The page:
“Even if we act to erase material poverty, there is another greater task, it is to confront the poverty of satisfaction – purpose and dignity – that afflicts us all. Too much and for too long, we seemed to have surrendered personal excellence and community values in the mere accumulation of material things. Our Gross National Product, now, is over $800 billion dollars a year, but that Gross National Product…counts air pollution and cigarette advertising, and ambulances to clear our highways of carnage…Yet the gross national product does not allow for the health of our children, the quality of their education or the joy of their play. It does not include the beauty of our poetry or the strength of our marriages, the intelligence of our public debate or the integrity of our public officials. It measures neither our wit nor our courage, neither our wisdom nor our learning, neither our compassion nor our devotion to our country, it measures everything in short, except that which makes life worthwhile.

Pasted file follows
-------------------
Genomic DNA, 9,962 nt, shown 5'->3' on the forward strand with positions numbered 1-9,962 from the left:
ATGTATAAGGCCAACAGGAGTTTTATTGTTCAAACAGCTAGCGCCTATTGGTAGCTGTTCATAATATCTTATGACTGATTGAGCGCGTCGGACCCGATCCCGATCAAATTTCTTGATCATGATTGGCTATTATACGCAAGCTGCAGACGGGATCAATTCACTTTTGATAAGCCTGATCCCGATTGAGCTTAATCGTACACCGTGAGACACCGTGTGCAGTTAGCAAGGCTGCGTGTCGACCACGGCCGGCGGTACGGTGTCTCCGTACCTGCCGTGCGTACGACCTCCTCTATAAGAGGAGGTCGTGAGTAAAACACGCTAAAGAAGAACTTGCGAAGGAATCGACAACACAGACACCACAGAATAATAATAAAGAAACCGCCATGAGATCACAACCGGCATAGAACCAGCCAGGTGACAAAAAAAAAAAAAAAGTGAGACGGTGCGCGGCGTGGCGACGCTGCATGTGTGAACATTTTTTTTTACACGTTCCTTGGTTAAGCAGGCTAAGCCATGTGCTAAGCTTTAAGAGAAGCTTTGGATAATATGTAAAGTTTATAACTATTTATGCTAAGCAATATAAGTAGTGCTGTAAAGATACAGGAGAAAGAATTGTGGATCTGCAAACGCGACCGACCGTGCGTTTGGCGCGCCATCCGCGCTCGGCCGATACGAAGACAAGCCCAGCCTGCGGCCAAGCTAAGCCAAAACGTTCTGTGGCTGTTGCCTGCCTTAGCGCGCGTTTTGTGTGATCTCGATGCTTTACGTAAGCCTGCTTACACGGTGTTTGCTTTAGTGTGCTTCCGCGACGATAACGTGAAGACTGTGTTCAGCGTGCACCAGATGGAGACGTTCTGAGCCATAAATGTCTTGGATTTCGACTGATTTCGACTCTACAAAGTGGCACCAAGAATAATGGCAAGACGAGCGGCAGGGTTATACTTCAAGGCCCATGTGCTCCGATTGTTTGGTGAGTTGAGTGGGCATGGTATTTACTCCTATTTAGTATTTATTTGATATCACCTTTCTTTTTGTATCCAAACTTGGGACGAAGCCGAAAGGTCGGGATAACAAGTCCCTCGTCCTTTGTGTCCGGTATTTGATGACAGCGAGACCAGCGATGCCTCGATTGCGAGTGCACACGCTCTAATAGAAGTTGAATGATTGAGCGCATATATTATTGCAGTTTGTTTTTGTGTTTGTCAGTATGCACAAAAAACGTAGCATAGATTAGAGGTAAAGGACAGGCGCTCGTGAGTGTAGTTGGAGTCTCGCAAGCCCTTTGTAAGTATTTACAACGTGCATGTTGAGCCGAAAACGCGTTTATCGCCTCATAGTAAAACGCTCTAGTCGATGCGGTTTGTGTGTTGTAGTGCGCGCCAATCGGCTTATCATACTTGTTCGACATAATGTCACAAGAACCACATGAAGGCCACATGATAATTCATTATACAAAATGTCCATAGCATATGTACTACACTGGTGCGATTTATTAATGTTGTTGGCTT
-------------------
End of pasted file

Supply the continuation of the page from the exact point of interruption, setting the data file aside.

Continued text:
Robert Kennedy, University of Kansas, March 18, 1968